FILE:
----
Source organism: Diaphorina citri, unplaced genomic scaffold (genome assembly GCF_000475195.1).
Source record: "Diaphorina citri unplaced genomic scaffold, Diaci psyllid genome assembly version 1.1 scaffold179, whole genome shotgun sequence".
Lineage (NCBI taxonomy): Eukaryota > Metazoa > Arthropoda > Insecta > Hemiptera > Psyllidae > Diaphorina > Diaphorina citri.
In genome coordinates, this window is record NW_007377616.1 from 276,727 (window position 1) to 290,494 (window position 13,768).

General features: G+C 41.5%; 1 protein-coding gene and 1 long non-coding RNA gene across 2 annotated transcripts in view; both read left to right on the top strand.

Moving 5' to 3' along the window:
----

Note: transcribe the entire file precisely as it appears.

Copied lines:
Source organism: Diaphorina citri, unplaced genomic scaffold (genome assembly GCF_000475195.1).
Source record: "Diaphorina citri unplaced genomic scaffold, Diaci psyllid genome assembly version 1.1 scaffold179, whole genome shotgun sequence".
Lineage (NCBI taxonomy): Eukaryota > Metazoa > Arthropoda > Insecta > Hemiptera > Psyllidae > Diaphorina > Diaphorina citri.
In genome coordinates, this window is record NW_007377616.1 from 276,727 (window position 1) to 290,494 (window position 13,768).

General features: G+C 41.5%; 1 protein-coding gene and 1 long non-coding RNA gene across 2 annotated transcripts in view; both read left to right on the top strand.

Moving 5' to 3' along the window: